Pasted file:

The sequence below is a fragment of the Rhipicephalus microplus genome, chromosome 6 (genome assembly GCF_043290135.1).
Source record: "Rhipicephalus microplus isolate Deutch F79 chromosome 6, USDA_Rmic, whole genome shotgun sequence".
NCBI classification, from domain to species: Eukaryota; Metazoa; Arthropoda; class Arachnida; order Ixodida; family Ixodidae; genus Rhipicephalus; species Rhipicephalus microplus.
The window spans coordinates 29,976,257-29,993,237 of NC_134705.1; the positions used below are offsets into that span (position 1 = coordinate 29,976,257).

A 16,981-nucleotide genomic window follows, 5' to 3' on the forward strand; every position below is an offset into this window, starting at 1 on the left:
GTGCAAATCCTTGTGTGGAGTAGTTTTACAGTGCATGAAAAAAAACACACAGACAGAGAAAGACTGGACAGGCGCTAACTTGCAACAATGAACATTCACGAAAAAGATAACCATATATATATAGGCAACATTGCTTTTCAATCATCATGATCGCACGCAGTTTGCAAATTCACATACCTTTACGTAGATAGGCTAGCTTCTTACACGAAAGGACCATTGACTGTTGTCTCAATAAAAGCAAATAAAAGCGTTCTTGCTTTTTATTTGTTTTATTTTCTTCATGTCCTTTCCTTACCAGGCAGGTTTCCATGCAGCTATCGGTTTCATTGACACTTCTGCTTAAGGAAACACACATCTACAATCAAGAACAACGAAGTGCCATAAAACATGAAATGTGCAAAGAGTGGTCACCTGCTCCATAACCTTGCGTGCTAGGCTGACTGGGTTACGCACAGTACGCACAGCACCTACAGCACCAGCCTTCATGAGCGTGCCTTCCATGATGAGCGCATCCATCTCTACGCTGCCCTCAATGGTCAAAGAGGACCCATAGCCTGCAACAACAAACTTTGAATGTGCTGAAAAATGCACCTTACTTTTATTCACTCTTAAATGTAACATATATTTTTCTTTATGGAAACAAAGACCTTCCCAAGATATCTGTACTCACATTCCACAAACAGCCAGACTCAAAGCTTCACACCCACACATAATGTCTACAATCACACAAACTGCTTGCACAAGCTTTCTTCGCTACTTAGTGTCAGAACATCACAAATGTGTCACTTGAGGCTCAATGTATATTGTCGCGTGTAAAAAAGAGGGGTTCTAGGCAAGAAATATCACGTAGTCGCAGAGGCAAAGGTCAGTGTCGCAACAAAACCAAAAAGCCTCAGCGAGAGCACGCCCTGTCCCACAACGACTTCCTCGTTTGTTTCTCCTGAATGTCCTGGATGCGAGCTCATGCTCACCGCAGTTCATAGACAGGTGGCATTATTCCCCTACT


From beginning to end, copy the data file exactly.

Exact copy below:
The sequence below is a fragment of the Rhipicephalus microplus genome, chromosome 6 (genome assembly GCF_043290135.1).
Source record: "Rhipicephalus microplus isolate Deutch F79 chromosome 6, USDA_Rmic, whole genome shotgun sequence".
NCBI classification, from domain to species: Eukaryota; Metazoa; Arthropoda; class Arachnida; order Ixodida; family Ixodidae; genus Rhipicephalus; species Rhipicephalus microplus.
The window spans coordinates 29,976,257-29,993,237 of NC_134705.1; the positions used below are offsets into that span (position 1 = coordinate 29,976,257).

A 16,981-nucleotide genomic window follows, 5' to 3' on the forward strand; every position below is an offset into this window, starting at 1 on the left:
GTGCAAATCCTTGTGTGGAGTAGTTTTACAGTGCATGAAAAAAAACACACAGACAGAGAAAGACTGGACAGGCGCTAACTTGCAACAATGAACATTCACGAAAAAGATAACCATATATATATAGGCAACATTGCTTTTCAATCATCATGATCGCACGCAGTTTGCAAATTCACATACCTTTACGTAGATAGGCTAGCTTCTTACACGAAAGGACCATTGACTGTTGTCTCAATAAAAGCAAATAAAAGCGTTCTTGCTTTTTATTTGTTTTATTTTCTTCATGTCCTTTCCTTACCAGGCAGGTTTCCATGCAGCTATCGGTTTCATTGACACTTCTGCTTAAGGAAACACACATCTACAATCAAGAACAACGAAGTGCCATAAAACATGAAATGTGCAAAGAGTGGTCACCTGCTCCATAACCTTGCGTGCTAGGCTGACTGGGTTACGCACAGTACGCACAGCACCTACAGCACCAGCCTTCATGAGCGTGCCTTCCATGATGAGCGCATCCATCTCTACGCTGCCCTCAATGGTCAAAGAGGACCCATAGCCTGCAACAACAAACTTTGAATGTGCTGAAAAATGCACCTTACTTTTATTCACTCTTAAATGTAACATATATTTTTCTTTATGGAAACAAAGACCTTCCCAAGATATCTGTACTCACATTCCACAAACAGCCAGACTCAAAGCTTCACACCCACACATAATGTCTACAATCACACAAACTGCTTGCACAAGCTTTCTTCGCTACTTAGTGTCAGAACATCACAAATGTGTCACTTGAGGCTCAATGTATATTGTCGCGTGTAAAAAAGAGGGGTTCTAGGCAAGAAATATCACGTAGTCGCAGAGGCAAAGGTCAGTGTCGCAACAAAACCAAAAAGCCTCAGCGAGAGCACGCCCTGTCCCACAACGACTTCCTCGTTTGTTTCTCCTGAATGTCCTGGATGCGAGCTCATGCTCACCGCAGTTCATAGACAGGTGGCATTATTCCCCTACT